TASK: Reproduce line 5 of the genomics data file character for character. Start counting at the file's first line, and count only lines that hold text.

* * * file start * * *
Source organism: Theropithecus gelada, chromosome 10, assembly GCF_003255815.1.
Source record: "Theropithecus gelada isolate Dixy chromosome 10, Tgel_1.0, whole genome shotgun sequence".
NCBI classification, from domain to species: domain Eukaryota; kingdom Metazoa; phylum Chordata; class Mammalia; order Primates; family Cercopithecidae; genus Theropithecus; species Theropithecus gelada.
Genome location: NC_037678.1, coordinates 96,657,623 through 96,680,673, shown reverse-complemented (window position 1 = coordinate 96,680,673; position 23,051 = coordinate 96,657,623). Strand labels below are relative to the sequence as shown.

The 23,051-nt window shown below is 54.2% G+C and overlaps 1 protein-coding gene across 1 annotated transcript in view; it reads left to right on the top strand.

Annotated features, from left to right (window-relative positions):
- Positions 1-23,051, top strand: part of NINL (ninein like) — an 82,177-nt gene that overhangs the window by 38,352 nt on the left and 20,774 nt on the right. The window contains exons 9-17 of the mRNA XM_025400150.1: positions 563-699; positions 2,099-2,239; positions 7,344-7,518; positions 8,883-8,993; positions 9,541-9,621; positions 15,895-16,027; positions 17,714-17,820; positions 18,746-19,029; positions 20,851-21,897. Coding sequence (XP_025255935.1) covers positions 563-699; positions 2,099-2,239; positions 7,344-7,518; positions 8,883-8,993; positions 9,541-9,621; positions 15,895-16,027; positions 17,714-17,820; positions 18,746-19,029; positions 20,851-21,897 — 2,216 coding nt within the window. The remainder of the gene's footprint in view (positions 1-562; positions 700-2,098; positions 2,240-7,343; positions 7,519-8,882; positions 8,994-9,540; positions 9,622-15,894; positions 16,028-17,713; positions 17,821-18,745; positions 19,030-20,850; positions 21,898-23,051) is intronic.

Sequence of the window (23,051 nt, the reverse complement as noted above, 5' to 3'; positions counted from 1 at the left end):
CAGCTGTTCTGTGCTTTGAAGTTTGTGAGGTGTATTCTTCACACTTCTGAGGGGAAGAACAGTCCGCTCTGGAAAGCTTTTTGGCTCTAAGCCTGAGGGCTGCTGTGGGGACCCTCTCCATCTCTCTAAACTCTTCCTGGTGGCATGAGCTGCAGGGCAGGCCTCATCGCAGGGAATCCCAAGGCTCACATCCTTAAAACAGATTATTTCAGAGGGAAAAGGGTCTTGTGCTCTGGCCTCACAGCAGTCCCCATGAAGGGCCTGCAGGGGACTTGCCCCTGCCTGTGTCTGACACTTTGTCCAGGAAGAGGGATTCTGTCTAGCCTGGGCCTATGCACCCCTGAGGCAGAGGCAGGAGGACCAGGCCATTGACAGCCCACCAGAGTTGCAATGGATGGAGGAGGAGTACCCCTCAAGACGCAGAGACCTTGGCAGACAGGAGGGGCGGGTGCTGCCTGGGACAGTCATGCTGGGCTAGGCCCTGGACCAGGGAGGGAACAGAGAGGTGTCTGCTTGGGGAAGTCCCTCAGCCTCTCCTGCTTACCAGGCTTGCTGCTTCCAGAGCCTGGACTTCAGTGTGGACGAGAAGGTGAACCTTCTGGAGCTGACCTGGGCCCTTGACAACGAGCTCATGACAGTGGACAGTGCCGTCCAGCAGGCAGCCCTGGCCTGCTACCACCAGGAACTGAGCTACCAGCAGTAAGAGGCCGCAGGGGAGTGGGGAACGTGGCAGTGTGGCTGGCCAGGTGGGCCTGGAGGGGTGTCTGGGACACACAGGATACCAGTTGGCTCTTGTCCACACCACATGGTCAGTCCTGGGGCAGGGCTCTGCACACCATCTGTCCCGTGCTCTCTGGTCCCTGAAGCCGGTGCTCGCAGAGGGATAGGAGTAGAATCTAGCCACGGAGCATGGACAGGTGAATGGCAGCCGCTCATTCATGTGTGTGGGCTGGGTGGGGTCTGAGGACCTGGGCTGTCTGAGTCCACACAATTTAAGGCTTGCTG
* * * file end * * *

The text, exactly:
The 23,051-nt window shown below is 54.2% G+C and overlaps 1 protein-coding gene across 1 annotated transcript in view; it reads left to right on the top strand.